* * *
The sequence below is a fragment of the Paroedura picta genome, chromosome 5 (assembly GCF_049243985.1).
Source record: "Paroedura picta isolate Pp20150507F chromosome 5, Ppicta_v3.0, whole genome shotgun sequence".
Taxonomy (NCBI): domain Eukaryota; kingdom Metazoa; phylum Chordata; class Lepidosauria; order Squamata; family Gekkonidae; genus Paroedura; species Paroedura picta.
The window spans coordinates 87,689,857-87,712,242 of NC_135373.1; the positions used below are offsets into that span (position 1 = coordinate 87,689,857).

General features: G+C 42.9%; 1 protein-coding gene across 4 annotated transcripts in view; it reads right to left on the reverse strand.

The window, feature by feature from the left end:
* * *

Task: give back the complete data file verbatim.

The sequence below is a fragment of the Paroedura picta genome, chromosome 5 (assembly GCF_049243985.1).
Source record: "Paroedura picta isolate Pp20150507F chromosome 5, Ppicta_v3.0, whole genome shotgun sequence".
Taxonomy (NCBI): domain Eukaryota; kingdom Metazoa; phylum Chordata; class Lepidosauria; order Squamata; family Gekkonidae; genus Paroedura; species Paroedura picta.
The window spans coordinates 87,689,857-87,712,242 of NC_135373.1; the positions used below are offsets into that span (position 1 = coordinate 87,689,857).

General features: G+C 42.9%; 1 protein-coding gene across 4 annotated transcripts in view; it reads right to left on the reverse strand.

The window, feature by feature from the left end: